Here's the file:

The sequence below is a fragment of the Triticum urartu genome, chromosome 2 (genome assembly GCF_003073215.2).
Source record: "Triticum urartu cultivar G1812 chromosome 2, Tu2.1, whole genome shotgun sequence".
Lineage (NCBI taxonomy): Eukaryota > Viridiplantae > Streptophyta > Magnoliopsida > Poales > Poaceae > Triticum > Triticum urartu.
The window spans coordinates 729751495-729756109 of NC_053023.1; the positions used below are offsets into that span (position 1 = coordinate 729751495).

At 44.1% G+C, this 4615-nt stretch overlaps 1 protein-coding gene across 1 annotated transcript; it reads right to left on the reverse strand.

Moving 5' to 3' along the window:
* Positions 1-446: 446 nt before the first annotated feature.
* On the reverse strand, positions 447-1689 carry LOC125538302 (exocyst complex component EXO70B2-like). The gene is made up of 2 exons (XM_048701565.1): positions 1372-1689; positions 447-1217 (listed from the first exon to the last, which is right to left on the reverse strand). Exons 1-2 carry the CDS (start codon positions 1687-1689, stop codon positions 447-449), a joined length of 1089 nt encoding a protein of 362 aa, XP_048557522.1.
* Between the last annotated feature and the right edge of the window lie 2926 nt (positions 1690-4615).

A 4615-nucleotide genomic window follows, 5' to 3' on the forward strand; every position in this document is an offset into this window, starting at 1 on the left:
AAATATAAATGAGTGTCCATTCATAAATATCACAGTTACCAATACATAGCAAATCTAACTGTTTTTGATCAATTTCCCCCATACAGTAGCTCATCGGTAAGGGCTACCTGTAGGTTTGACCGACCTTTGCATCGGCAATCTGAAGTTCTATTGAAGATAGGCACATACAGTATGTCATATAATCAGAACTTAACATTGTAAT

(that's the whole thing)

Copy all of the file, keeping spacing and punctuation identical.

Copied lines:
The sequence below is a fragment of the Triticum urartu genome, chromosome 2 (genome assembly GCF_003073215.2).
Source record: "Triticum urartu cultivar G1812 chromosome 2, Tu2.1, whole genome shotgun sequence".
Lineage (NCBI taxonomy): Eukaryota > Viridiplantae > Streptophyta > Magnoliopsida > Poales > Poaceae > Triticum > Triticum urartu.
The window spans coordinates 729751495-729756109 of NC_053023.1; the positions used below are offsets into that span (position 1 = coordinate 729751495).

At 44.1% G+C, this 4615-nt stretch overlaps 1 protein-coding gene across 1 annotated transcript; it reads right to left on the reverse strand.

Moving 5' to 3' along the window:
* Positions 1-446: 446 nt before the first annotated feature.
* On the reverse strand, positions 447-1689 carry LOC125538302 (exocyst complex component EXO70B2-like). The gene is made up of 2 exons (XM_048701565.1): positions 1372-1689; positions 447-1217 (listed from the first exon to the last, which is right to left on the reverse strand). Exons 1-2 carry the CDS (start codon positions 1687-1689, stop codon positions 447-449), a joined length of 1089 nt encoding a protein of 362 aa, XP_048557522.1.
* Between the last annotated feature and the right edge of the window lie 2926 nt (positions 1690-4615).

A 4615-nucleotide genomic window follows, 5' to 3' on the forward strand; every position in this document is an offset into this window, starting at 1 on the left:
AAATATAAATGAGTGTCCATTCATAAATATCACAGTTACCAATACATAGCAAATCTAACTGTTTTTGATCAATTTCCCCCATACAGTAGCTCATCGGTAAGGGCTACCTGTAGGTTTGACCGACCTTTGCATCGGCAATCTGAAGTTCTATTGAAGATAGGCACATACAGTATGTCATATAATCAGAACTTAACATTGTAAT